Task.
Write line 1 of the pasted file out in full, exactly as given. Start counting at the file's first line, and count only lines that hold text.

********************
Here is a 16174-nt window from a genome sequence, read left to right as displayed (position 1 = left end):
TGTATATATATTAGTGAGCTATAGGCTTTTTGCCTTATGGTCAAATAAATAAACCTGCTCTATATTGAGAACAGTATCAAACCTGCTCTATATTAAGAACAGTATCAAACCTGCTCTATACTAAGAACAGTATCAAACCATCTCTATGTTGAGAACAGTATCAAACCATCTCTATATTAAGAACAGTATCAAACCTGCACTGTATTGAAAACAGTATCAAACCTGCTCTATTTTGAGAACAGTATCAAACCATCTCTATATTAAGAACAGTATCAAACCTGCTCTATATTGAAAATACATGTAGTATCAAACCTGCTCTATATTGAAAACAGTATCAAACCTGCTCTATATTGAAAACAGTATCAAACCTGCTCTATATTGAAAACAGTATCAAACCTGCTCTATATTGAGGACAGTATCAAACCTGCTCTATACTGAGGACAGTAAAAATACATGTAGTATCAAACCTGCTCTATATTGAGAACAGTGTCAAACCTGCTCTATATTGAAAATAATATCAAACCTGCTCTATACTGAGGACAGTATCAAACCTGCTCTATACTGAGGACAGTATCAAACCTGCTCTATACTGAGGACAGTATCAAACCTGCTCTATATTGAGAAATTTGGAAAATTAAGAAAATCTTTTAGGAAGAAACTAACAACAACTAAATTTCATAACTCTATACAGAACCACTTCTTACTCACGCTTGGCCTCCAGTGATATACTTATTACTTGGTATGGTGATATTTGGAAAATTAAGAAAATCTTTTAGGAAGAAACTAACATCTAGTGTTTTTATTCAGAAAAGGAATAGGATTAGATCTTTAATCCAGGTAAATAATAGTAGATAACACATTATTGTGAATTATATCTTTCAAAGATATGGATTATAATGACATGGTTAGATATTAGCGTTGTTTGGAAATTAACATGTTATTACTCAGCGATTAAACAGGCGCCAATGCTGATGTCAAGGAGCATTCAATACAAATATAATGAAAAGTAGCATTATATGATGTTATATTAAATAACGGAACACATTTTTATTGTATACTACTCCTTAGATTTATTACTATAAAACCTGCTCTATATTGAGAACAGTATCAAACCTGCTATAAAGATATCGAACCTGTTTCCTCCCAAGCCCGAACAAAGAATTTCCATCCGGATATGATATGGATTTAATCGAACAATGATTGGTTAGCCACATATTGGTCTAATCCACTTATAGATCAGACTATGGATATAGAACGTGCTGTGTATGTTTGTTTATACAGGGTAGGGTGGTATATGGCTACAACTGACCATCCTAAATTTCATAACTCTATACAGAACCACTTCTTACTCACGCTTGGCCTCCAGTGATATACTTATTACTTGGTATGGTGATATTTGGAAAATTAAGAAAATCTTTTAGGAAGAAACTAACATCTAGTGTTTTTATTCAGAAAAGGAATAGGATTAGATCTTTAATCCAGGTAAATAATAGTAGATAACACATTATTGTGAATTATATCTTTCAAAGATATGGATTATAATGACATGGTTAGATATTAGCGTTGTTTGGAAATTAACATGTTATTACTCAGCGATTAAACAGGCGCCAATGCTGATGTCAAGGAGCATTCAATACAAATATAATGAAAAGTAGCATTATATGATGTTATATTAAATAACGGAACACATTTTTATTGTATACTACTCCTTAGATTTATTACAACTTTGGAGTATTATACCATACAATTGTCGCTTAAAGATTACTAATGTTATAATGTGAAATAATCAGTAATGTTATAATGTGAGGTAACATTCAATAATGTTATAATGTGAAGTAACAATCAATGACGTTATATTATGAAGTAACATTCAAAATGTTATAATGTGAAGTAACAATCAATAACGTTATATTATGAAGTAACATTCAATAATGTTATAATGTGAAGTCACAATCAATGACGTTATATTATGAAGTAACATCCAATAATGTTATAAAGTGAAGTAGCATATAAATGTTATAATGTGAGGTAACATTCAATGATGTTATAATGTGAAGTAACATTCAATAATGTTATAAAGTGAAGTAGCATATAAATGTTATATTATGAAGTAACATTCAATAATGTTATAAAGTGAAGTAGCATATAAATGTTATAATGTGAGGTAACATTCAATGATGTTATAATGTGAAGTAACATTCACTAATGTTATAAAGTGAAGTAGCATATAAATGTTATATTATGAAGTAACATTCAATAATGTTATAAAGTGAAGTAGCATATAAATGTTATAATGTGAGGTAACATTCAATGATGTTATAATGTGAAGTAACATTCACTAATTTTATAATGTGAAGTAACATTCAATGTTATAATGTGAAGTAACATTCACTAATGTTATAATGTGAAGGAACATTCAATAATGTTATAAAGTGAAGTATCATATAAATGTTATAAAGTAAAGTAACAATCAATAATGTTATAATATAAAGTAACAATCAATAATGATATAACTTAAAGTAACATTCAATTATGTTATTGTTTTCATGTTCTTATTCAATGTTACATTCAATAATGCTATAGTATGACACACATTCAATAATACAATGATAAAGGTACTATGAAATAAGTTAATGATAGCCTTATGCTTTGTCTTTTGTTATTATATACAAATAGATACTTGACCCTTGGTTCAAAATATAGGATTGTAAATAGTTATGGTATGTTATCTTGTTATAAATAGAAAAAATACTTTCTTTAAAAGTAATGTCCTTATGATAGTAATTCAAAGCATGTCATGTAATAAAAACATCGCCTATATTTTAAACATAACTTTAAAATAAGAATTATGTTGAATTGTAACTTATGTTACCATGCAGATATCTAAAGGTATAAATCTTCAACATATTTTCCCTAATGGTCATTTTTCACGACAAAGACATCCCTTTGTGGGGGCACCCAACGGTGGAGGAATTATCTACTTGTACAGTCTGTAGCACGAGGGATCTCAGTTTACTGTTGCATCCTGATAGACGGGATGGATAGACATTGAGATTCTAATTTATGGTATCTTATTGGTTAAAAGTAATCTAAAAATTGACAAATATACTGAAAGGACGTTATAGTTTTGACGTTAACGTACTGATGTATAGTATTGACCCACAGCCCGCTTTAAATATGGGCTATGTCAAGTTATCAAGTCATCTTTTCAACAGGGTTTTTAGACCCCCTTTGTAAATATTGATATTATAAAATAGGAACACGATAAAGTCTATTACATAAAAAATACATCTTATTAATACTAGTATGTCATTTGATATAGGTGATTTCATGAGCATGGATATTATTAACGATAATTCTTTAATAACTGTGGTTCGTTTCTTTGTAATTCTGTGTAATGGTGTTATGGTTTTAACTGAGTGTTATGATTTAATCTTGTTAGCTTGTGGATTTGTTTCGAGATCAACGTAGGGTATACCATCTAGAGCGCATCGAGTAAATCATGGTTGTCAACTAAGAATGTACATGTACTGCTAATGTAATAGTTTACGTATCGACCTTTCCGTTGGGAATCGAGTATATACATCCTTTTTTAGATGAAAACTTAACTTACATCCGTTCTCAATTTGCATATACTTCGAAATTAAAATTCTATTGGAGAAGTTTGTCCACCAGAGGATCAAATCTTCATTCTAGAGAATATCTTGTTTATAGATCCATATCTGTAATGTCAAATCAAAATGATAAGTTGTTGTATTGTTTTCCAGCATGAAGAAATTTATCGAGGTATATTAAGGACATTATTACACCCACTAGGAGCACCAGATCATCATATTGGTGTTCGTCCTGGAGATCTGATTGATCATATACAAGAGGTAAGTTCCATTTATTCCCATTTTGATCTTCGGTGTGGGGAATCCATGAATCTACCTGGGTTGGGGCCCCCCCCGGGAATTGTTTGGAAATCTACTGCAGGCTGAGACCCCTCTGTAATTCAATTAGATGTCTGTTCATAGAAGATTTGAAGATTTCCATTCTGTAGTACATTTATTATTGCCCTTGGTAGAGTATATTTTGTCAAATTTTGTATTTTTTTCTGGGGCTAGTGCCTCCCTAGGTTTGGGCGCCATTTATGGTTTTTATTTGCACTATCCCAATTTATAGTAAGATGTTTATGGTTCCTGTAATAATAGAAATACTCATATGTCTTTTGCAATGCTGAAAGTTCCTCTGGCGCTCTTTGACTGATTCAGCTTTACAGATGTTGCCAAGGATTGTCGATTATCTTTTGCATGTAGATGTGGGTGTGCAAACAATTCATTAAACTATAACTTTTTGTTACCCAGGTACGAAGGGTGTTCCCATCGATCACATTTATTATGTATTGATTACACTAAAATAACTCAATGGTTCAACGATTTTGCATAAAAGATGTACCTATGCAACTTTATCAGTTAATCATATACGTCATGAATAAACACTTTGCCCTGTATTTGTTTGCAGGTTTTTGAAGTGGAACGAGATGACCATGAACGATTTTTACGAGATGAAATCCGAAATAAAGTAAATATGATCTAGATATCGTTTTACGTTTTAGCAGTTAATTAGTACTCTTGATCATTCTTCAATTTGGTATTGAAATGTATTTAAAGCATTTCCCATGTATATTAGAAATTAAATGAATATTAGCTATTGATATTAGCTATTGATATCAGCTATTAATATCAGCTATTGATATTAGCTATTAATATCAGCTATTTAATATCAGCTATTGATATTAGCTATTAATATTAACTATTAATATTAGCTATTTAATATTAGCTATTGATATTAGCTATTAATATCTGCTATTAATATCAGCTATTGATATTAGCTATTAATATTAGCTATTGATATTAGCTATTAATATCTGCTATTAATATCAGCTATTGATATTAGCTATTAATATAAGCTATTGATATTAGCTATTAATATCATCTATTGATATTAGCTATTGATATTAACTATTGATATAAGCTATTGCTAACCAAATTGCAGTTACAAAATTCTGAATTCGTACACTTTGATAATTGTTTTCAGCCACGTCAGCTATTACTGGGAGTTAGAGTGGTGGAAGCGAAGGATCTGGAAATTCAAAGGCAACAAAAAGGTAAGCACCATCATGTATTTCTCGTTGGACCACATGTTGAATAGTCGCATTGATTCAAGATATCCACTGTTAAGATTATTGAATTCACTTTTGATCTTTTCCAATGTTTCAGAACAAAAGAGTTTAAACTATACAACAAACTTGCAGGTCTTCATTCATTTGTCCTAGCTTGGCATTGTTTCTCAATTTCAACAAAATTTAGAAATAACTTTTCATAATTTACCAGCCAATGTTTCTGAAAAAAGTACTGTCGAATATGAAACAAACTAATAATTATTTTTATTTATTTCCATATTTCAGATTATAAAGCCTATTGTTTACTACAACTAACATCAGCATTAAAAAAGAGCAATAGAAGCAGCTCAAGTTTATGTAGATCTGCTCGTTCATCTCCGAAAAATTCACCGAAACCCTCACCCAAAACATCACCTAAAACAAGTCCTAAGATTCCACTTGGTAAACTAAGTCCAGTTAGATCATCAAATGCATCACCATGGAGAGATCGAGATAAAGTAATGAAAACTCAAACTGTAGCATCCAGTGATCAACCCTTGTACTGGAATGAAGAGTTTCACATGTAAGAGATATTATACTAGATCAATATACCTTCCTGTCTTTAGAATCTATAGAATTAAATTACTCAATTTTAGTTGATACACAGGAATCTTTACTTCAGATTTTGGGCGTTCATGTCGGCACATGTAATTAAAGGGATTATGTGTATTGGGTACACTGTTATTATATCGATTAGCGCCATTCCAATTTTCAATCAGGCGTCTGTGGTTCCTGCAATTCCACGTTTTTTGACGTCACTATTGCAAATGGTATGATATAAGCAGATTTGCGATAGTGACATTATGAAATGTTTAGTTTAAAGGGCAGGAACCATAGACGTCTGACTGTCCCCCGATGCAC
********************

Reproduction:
Here is a 16174-nt window from a genome sequence, read left to right as displayed (position 1 = left end):